Disturbing, politically complex, and based on true events: Árpád Sopsits’ bleak thriller won 9 Hungarian film awards and re-opens history in more ways than just one.

The story is based in post-war Hungary, in the provincial town of Martfü to be precise, and it was there where a series of brutal killings took place, known as the Martfü murders in which six young women were killed between 1957 and 1967. When a young woman is found naked in a pond, brutally strangled and possibly killed beforehand with a blunt instrument, the fingers point at Réti (Gábor Jászberényi), a somewhat confused man who happened to be in love with the victim and who obviously couldn’t take her ‘No’ for an answer. The case seems pretty straightforward given the fact that Réti even confessed to the killing, though we don’t know whether his confession came from him or whether he was forced into it by the police. After all, it is 1957 and the Hungarian Revolution (a nationwide revolt against the Government and Soviet-imposed policies) just came to an end the previous year. After the suppression of the 1956 uprising the authorities have to prove that they still are at the top when it comes to enforcing law and order and what better way to prove this than sending a suspected culprit to prison. For local cop Bóta (Zsolt Anger) the case is closed.

Years pass but suddenly women are murdered again and the killings bear similar trademarks to the Réti case… who still is in prison. Enter new prosecutor Szirmai (Péter Bárnai), an eager young man not easily intimidated and hell-bent on finding the real murderer… This, however, proves to be more difficult than assumed because the killer does have a knack for slipping through the maze of possible suspects. Also, Szirmai faces opposition from his superiors and other certain individuals in the ‘Force’ who aren’t keen on admitting that they possibly got things wrong (on purpose or not) the first time round. Bòta never really believed in Réti’s guilt to begin with and helping (initially at least) Szirmai with his investigations is his atonement so to speak. Other than that, Bóta is romantically interested in Réti’s loyal sister Rita (Szofia Szamosi). Several murders on and with still no clue as to the identification of the killer, until a local shoe factory worker tells Szamosi and Bogna about something that eventually leads them onto the right track…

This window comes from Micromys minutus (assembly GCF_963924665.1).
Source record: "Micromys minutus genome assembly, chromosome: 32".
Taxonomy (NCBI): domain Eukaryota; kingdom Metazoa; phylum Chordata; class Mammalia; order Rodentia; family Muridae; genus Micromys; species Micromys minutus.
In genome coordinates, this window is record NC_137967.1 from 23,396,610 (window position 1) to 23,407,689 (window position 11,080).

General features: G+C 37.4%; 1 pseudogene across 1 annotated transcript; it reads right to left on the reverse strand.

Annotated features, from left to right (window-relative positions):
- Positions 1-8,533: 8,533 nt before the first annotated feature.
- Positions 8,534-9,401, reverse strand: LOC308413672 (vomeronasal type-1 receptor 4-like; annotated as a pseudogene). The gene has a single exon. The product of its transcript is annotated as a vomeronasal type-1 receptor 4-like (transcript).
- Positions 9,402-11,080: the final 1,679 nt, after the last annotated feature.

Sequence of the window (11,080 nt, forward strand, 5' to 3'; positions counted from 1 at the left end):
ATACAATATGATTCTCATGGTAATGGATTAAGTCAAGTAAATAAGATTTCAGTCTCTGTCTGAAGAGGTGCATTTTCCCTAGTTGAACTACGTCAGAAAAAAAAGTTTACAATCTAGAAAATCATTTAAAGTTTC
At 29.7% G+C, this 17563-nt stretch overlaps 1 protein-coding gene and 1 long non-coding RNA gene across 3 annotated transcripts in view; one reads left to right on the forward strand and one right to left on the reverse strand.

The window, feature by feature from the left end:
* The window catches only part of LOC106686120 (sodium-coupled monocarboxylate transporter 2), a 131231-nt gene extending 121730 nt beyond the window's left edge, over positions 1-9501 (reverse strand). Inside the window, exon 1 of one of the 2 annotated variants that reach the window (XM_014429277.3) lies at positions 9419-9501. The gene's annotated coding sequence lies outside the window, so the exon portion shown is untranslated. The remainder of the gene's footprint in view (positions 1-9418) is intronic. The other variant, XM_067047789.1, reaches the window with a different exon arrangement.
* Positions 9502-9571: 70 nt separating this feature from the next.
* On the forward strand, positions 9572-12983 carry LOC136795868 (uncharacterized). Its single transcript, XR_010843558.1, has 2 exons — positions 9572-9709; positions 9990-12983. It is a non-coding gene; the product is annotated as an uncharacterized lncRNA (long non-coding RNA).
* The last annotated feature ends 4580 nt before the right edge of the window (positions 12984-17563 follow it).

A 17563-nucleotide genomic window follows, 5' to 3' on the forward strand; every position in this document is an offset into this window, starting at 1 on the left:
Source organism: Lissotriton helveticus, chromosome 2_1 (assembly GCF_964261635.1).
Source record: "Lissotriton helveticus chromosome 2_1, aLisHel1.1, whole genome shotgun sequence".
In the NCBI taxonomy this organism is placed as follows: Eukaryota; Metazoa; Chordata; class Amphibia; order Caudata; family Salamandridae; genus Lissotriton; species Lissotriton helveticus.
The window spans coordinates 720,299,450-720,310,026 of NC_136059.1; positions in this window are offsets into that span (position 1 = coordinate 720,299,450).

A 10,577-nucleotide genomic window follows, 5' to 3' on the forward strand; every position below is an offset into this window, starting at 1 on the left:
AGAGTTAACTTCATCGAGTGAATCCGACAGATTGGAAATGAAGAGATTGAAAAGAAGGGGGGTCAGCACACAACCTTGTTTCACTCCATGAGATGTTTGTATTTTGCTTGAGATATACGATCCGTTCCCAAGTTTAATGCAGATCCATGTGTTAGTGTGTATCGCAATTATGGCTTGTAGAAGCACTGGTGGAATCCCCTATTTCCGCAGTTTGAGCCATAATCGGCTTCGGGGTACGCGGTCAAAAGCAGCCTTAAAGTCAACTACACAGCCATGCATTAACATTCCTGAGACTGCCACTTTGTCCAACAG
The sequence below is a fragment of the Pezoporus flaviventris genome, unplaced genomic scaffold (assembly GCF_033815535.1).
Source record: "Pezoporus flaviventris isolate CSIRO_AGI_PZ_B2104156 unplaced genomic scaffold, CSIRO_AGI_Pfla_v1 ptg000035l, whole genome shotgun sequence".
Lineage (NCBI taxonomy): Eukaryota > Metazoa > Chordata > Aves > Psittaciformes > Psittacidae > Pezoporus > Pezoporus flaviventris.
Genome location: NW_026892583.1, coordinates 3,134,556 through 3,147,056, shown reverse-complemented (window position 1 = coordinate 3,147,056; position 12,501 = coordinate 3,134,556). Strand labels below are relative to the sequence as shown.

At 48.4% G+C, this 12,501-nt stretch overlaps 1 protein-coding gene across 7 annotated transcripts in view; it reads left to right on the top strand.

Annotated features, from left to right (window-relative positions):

There is plenty of tension and even the occasional action while at the same time, the film offers insight into the political complexities (not to mention corruption) of Hungary during the late 1950’s up to the mid-60’s. The performances are believable and the camerawork further emphasizes the bleakness of domestic life during that time. It’s a real shame that the subtitles are in American-English (and also American slang) as it distracts from the cultural feel of the film’s country of origin – in this case Hungary.